Adoption and guardianship decrees from Nigerian states that lack adoption laws, and adoptions by persons of non-Nigerian heritage, may not be allowable under Nigerian law or acceptable for purposes of U.S. immigration.
The Department of State is aware of instances in which U.S. citizens have sought or are seeking to pursue adoptions in Nigerian states that lack adoption laws. These states include all northern states, with the exception of Plateau State and Nasarawa State. It is unclear whether any adoption or guardianship orders originating in these states can legally occur. Therefore, such orders presented to the U.S. Consulate General in Lagos, as part of an adoption petition filing or visa application, will likely require further investigation. More information on adoption investigations conducted by the U.S. Consulate General, including approximate wait times, can be found here.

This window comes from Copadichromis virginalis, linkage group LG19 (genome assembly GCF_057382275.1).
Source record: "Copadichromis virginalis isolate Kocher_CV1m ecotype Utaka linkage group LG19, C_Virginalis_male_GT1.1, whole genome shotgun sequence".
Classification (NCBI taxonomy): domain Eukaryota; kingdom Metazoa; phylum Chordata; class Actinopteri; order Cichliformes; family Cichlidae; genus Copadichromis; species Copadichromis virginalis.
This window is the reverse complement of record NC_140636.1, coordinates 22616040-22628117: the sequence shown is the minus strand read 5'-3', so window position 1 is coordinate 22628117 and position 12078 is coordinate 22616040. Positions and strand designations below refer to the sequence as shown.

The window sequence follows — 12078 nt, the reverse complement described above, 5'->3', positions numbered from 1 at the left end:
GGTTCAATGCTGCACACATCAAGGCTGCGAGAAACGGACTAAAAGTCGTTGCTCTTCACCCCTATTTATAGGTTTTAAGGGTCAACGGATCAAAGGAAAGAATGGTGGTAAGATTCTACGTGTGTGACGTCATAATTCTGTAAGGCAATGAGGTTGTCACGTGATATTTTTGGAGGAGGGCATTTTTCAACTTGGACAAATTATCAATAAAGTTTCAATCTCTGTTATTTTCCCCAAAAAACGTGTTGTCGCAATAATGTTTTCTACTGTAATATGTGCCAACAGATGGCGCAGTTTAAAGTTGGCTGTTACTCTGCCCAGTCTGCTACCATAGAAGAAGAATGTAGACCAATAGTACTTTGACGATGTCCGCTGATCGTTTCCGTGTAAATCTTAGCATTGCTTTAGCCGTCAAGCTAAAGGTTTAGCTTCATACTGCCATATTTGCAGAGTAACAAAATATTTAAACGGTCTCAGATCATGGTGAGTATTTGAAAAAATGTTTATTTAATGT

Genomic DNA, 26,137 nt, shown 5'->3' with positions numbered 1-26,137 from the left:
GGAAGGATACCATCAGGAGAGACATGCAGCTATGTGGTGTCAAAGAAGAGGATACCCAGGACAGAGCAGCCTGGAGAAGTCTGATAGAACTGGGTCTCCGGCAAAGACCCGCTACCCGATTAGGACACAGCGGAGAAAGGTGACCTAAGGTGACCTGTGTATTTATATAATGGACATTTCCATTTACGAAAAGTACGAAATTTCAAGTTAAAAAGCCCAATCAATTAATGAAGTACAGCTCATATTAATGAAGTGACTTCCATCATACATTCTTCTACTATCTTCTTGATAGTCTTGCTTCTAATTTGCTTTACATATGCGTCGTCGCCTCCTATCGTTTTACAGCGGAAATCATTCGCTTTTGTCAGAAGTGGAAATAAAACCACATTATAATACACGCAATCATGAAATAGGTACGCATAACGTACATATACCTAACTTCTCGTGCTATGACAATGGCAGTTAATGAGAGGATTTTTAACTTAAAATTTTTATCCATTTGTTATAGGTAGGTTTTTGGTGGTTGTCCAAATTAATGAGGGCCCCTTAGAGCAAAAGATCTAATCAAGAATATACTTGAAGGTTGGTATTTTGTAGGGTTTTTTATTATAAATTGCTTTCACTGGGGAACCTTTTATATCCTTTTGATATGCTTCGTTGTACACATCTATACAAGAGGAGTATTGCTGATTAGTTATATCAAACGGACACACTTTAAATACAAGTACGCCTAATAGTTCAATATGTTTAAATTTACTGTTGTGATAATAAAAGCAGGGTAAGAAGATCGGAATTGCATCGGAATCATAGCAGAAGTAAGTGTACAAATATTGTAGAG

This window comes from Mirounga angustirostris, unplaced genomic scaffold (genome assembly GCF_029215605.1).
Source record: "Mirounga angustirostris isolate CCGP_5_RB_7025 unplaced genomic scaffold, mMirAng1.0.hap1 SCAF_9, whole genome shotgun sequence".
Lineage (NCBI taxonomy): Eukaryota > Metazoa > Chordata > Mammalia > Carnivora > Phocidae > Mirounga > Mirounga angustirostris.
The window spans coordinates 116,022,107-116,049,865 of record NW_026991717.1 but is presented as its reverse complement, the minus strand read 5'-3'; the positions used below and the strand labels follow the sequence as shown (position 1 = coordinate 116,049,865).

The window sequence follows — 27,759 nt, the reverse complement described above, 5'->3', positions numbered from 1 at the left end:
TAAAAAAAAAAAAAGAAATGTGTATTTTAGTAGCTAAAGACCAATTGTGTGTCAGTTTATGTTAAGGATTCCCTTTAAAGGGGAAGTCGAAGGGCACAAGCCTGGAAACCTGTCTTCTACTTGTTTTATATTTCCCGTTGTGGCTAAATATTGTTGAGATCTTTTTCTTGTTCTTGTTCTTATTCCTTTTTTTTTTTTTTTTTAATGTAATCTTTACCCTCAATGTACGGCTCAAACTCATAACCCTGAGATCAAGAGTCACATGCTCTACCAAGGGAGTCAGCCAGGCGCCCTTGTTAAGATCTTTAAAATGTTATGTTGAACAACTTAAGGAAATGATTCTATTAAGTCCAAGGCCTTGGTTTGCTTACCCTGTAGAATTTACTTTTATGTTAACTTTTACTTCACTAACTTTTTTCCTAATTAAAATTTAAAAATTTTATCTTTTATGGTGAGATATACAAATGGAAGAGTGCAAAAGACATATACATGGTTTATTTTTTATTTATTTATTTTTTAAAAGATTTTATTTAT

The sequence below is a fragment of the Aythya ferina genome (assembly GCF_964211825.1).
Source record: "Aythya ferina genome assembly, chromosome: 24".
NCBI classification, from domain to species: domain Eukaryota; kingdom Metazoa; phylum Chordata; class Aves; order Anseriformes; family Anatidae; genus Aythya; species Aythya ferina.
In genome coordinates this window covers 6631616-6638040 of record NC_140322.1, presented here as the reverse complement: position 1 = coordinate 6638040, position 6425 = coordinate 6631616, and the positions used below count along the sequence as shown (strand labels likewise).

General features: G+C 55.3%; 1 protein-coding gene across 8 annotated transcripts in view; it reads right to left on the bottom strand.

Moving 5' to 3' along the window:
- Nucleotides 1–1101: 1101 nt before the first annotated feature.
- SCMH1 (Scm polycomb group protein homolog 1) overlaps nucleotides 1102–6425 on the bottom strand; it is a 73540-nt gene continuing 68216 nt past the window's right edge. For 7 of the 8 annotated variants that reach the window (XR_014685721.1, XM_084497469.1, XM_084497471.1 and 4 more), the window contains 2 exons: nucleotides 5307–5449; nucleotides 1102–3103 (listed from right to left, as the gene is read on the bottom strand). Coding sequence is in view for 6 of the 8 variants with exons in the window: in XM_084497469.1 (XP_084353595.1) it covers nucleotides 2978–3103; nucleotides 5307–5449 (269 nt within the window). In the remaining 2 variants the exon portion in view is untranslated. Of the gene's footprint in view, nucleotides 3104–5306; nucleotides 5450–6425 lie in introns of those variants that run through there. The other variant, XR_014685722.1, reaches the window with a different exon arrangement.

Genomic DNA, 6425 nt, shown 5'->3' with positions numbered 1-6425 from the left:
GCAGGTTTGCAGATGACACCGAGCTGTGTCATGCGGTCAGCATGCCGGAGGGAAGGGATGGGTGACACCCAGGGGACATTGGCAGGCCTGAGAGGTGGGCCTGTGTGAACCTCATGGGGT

Adoption laws in Nigeria are complex. Even in states in which adoption laws exist, specific requirements can differ from state to state. All Nigerian states that have adoption laws, with the sole exception of Lagos State, require the prospective adoptive parent(s) to be of Nigerian heritage. As a result, non-Nigerians are not allowed to adopt in most states.
The Department advises U.S. citizens interested in pursuing an adoption from Nigeria to research U.S. immigration laws and the relevant Nigerian federal and state laws and procedures by consulting with a reputable, licensed agency or experienced facilitator in the United States, and with the appropriate state social welfare office (usually named the State Ministry of Women’s or Family Affairs) in Nigeria.